7 Seemingly Healthy Vegan Foods That Sabotage Your Diet, RDs Reveal
You may eat plant-based or vegan foods for your health, but there are plenty of seemingly healthy products that are but are actually full of hidden fats and calories, which may be as bad for you as the animal products you're staying away from. Here's what to know before you go to the store so you can maximize the benefits of your healthy diet.
“While the benefits of plant-based eating are clear, there are many vegan and plant-based foods that seem healthy but are in actuality, not great choices,” notes Kylie Ivanir, MS, RD, who runs her own private practice called Within Nutrition. Eating a well-rounded, plant-based diet is a boon for your health in both expected — reduce your risk for chronic disease, lose weight, and boost your energy — and surprising ways. And while you may think that coconut yogurt or a bottled smoothie habit is nutritious, they can actually be bad for your health. Below, seven plant-based foods you should ditch according to nutritionists.
1. Bottled High-Protein Fruit Smoothies
“Bottled high-protein fruit smoothies might seem like a good option, but they are very high in sugar, even though it isn’t considered added sugar. The first ingredient in many of these smoothies is fruit juice, which may make the sugar content close to 50 grams per serving,” offers Diana Gariglio-Clelland, RD, consultant dietitian for Next Luxury.
Instead of opting for these store-bought sugar bombs, build an RD-approved smoothie at home. If you’d like, make a double batch, so you have less making and cleanup involved.
2. Spinach Tortillas
We’re looking at you, lunch and dinner wrap enthusiasts. “Spinach tortillas might look healthy because they’re green, but they’re really just regular white flour tortillas with spinach powder added for color,” says Gariglio-Clelland. “Whole-wheat tortillas are healthier and contain much more fiber than white flour tortillas.”
3. Coconut Yogurt
“So many of my friends think this is a great healthy alternative to get that ‘creamy’ breakfast taste, but it hardly contains any protein and it is very fatty (mainly saturated fat),” cautions Janette Miller, RDN, the previous owner of GLAM Vegan in Miami, Florida. She notes that just one serving could contain 60 percent of your daily saturated fat intake.
Instead of coconut yogurt, Miller recommends trying a plant-based yogurt made with cashew milk, which is high in protein and contains less saturated fat.
4. Granola Bars
“The classic granola bar has 14 grams of sugar in one bar. There[are] also artificial flavorings and colors,” says Miller. In lieu of a granola bar, Miller says to opt for plant-based protein bars that aren’t high in sugar. You can also make homemade granola or granola bars with little or no added sugar to cut down on your daily intake of the sweet stuff.
These days, we’re loving this sweet potato spiced granola, which contains maple syrup for sweetener, which you may want to reduce or omit for an even healthier snack.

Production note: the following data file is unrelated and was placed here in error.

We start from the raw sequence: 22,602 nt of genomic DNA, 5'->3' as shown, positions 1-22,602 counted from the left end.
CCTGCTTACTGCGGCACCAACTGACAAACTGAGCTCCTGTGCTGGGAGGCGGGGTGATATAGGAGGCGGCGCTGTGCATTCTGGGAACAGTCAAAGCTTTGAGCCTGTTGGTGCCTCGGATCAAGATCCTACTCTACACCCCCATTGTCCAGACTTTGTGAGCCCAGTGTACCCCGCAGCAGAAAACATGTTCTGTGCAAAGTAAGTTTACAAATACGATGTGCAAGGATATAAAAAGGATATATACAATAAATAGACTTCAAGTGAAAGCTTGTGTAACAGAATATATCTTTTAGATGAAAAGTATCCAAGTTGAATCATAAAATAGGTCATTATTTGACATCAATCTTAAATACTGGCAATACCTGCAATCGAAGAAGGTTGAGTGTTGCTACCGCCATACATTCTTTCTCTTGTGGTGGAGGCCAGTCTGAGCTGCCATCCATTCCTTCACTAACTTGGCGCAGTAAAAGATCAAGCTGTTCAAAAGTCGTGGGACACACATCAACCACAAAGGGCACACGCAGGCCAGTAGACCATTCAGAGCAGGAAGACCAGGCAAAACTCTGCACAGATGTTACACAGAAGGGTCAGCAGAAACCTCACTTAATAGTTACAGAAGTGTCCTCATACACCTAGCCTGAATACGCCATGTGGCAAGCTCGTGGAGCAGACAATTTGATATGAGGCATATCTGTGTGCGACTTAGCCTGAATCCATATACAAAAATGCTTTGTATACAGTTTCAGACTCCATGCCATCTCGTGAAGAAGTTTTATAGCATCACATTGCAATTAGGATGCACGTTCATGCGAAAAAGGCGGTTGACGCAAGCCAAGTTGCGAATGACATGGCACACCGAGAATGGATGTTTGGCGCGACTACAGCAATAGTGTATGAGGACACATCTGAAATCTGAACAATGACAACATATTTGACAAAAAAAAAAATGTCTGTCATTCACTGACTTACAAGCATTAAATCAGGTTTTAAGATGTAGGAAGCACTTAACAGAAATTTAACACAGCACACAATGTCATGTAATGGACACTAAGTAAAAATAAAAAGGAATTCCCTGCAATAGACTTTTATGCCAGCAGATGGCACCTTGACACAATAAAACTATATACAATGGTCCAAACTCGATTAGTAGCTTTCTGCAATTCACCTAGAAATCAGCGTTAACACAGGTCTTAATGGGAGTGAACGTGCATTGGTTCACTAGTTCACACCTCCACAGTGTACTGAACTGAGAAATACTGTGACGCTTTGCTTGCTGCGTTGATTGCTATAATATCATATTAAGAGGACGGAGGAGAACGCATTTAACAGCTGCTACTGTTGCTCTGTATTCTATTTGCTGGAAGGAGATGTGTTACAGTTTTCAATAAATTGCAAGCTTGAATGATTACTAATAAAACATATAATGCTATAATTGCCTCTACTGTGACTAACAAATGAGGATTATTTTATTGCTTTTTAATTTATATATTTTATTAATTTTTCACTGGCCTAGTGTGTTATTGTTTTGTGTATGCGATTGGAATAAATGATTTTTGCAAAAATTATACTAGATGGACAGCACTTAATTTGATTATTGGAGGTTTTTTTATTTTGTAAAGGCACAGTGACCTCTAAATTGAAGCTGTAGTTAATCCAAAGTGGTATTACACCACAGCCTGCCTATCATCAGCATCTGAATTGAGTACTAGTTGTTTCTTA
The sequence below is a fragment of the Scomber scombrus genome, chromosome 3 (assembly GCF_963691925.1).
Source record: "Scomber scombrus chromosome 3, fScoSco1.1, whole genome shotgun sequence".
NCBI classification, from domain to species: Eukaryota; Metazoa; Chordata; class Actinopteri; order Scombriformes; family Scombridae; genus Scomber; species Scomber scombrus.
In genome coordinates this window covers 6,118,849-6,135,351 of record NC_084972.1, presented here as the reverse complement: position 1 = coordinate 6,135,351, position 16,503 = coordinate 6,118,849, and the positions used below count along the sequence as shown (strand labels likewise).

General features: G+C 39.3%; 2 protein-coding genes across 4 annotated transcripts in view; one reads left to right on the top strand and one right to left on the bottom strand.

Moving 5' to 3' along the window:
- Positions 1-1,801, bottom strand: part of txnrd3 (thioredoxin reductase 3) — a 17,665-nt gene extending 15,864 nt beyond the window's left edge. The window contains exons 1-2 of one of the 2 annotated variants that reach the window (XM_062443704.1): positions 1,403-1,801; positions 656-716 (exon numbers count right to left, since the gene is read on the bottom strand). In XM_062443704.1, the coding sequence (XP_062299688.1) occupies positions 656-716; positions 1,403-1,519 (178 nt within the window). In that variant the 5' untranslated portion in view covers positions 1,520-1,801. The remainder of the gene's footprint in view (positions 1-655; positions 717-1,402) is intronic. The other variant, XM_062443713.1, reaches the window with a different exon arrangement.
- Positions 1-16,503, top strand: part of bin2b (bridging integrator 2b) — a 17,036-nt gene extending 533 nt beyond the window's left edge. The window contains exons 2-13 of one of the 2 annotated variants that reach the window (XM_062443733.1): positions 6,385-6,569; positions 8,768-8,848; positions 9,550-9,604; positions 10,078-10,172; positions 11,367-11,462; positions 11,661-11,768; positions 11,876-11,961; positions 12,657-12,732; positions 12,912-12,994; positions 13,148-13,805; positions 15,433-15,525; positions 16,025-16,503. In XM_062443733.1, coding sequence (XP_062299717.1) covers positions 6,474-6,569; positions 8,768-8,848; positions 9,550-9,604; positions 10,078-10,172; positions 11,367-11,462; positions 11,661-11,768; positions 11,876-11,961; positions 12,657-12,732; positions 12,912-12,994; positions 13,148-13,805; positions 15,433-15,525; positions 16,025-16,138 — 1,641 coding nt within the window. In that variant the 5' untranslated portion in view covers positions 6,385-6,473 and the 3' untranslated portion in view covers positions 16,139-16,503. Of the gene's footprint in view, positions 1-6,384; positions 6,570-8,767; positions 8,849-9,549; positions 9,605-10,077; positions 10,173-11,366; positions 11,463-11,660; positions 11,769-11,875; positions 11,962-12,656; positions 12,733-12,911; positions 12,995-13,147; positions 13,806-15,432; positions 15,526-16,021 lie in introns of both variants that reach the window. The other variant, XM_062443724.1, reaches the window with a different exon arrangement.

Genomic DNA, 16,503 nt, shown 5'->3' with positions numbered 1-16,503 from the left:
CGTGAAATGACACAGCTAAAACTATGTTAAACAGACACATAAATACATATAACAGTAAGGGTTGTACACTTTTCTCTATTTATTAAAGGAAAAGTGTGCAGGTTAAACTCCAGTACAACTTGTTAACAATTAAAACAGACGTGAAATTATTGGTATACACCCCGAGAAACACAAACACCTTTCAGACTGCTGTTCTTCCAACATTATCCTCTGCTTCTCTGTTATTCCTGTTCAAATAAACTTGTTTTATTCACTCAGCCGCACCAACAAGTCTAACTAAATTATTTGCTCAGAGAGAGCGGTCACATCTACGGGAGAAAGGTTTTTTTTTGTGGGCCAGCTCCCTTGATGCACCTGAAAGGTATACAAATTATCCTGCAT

5. Veggie Chips, Crisps, and Straws
“These are actually fried and can be just as bad for you as regular chips are,” says Miller, noting that most have tons of seasoning on them, too (these flavor-enhancing blends can contain an excess of salt as well as artificial additives).
Also worth noting: “They are often made with sunflower and safflower oils, which are high in omega-6 fats, which tend to be more pro-inflammatory than omega-3 fats,” says Gariglio-Clelland, who tells clients to reach for healthier crunchy snacks like snap peas, walnuts, crispy dried apples, or roasted chickpeas instead.
6. Plant-Based Butter
If you’re spreading that seemingly better-for-you vegan butter on your toast or bagel or cooking with it on the regular, beware. “Vegan butter typically contains vegetable oils that can be inflammatory and harmful. For foods that do not easily yield oil, such as sunflower seeds, corn, or soybeans, removing the oil involves an aggressive process that uses high heat, chemical solvents, detergents, and deodorizers that can be toxic,” shares Ivanir. “Furthermore, the fats in these oils become damaged in this process, producing free radicals that can damage our cells,” she elaborates, suggesting you choose a vegan butter with avocado, olive, or coconut oil. Or, she says, skip the plant-based butter in favor of healthy spreads like hummus, mashed avocado, or nut butter. “These spreads contain healthy fats, no added vegetable oils, and are delicious,” she comments.
7. Store-Bought Condiments
“These are sneaky additives that can add too many calories, sugar, and preservatives to a dish,” says Aderet Dana Hoch, MS, RD. “Swap out your ketchup, yellow mustard, sriracha, vegan mayo, etc. for fresh herbs and dried spices,” she continues, also sharing that making a homemade batch of vegan aioli, free of additives and preservatives that the packaged versions have, is a solid choice.
You’d be hard-pressed to find us whipping up a salad or pasta these days without this four-ingredient spicy sauce. Double the ingredients when preparing the recipe and thank us later.